Conflict of Interest
The authors declare that the research was conducted in the absence of any commercial or financial relationships that could be construed as a potential conflict of interest.
The authors acknowledge the expert secretarial assistance of Elisabeth Mooslechner.
The Supplementary Material for this article can be found online at: https://www.frontiersin.org/articles/10.3389/fcell.2020.607080/full#supplementary-material
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Keywords: O-GlcNAcylation, IClswell, ICln, α-integrin, regulatory volume decrease, kidney, protein–protein interaction
Citation: Costa R, Remigante A, Civello DA, Bernardinelli E, Szabó Z, Morabito R, Marino A, Sarikas A, Patsch W, Paulmichl M, Janáky T, Miseta A, Nagy T and Dossena S (2020) O-GlcNAcylation Suppresses the Ion Current IClswell by Preventing the Binding of the Protein ICln to α-Integrin. Front. Cell Dev. Biol. 8:607080. doi: 10.3389/fcell.2020.607080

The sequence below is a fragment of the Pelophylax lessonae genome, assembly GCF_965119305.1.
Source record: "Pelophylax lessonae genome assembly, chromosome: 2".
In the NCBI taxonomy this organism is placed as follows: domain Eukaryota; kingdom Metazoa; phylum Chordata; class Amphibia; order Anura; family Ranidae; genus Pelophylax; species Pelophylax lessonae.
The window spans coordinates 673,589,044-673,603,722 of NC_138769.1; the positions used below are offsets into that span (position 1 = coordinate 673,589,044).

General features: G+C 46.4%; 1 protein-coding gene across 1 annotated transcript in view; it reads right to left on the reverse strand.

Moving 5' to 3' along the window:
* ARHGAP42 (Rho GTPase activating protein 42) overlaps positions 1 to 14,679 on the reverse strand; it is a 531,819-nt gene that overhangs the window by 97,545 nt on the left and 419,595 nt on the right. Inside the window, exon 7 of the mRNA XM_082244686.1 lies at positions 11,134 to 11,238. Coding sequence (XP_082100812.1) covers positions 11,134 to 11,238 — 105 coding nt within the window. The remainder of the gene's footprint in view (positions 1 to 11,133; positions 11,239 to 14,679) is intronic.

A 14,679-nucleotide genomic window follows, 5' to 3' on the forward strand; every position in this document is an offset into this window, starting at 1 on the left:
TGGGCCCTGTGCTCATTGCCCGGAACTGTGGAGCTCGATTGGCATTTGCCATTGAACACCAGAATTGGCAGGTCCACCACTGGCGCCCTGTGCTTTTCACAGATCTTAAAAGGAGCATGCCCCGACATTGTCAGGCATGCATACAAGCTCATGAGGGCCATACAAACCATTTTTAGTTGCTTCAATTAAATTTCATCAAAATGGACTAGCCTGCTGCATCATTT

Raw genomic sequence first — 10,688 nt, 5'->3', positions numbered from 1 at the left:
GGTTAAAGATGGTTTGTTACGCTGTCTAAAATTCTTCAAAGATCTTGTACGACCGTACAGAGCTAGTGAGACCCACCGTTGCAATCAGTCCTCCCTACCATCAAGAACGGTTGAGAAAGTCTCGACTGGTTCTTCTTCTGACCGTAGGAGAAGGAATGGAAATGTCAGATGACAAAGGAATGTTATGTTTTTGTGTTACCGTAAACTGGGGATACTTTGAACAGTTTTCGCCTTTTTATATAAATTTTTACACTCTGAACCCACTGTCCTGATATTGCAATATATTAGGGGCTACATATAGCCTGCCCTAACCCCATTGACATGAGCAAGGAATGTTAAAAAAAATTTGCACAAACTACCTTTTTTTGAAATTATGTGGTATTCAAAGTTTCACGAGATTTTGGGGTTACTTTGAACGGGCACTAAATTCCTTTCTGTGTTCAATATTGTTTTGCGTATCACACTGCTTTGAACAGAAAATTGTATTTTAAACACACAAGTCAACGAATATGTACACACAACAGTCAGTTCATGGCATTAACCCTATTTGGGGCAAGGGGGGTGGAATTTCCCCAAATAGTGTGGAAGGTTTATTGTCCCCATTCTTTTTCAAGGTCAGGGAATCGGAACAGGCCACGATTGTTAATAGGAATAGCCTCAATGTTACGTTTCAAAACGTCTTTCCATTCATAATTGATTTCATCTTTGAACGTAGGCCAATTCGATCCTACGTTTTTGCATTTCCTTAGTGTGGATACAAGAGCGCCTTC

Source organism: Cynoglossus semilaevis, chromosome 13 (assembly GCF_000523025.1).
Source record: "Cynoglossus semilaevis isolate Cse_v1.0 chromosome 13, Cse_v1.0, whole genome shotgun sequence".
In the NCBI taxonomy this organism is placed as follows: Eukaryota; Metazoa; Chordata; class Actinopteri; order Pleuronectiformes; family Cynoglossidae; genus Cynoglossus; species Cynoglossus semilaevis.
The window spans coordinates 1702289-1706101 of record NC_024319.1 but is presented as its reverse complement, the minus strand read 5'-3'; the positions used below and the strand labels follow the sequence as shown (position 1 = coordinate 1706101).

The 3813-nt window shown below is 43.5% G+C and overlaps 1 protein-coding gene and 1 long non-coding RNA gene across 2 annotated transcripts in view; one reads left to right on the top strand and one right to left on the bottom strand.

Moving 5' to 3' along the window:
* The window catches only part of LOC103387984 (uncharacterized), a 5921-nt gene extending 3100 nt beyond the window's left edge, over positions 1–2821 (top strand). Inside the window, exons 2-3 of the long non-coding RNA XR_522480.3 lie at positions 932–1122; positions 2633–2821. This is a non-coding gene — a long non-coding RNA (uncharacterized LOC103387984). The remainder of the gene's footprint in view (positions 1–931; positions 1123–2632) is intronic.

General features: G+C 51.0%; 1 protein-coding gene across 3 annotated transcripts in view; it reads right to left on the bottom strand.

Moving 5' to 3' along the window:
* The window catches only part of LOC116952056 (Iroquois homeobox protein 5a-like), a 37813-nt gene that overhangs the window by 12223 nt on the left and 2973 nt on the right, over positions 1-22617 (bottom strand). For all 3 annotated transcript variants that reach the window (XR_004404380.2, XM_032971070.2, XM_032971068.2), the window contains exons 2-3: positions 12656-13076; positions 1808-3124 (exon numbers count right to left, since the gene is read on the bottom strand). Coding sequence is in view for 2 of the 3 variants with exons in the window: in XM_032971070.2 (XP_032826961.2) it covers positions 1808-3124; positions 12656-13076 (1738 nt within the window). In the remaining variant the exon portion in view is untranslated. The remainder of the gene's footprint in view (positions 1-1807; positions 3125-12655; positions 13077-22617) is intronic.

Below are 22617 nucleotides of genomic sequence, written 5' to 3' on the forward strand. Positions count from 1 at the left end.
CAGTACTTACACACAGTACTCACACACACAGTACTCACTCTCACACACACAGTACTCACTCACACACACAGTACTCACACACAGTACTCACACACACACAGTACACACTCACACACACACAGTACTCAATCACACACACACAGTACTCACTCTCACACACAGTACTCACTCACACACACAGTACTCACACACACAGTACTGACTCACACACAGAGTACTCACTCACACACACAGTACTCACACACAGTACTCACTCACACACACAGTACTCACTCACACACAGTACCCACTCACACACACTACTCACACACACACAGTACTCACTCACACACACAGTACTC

Received: 16 September 2020; Accepted: 23 October 2020;
Published: 19 November 2020.
Edited by:Claudia Torino, Italian National Research Council, Italy
Reviewed by:Tiziano Verri, University of Salento, Italy
Eleanor DeLand Lederer, University of Texas Southwestern Medical Center, United States
Copyright © 2020 Costa, Remigante, Civello, Bernardinelli, Szabó, Morabito, Marino, Sarikas, Patsch, Paulmichl, Janáky, Miseta, Nagy and Dossena. This is an open-access article distributed under the terms of the Creative Commons Attribution License (CC BY). The use, distribution or reproduction in other forums is permitted, provided the original author(s) and the copyright owner(s) are credited and that the original publication in this journal is cited, in accordance with accepted academic practice. No use, distribution or reproduction is permitted which does not comply with these terms.
†Present address: Roberta Costa, Aptuit Srl, Verona, Italy; Alessia Remigante, Institute of Biophysics, National Research Council, Genoa, Italy
‡These authors have contributed equally to this work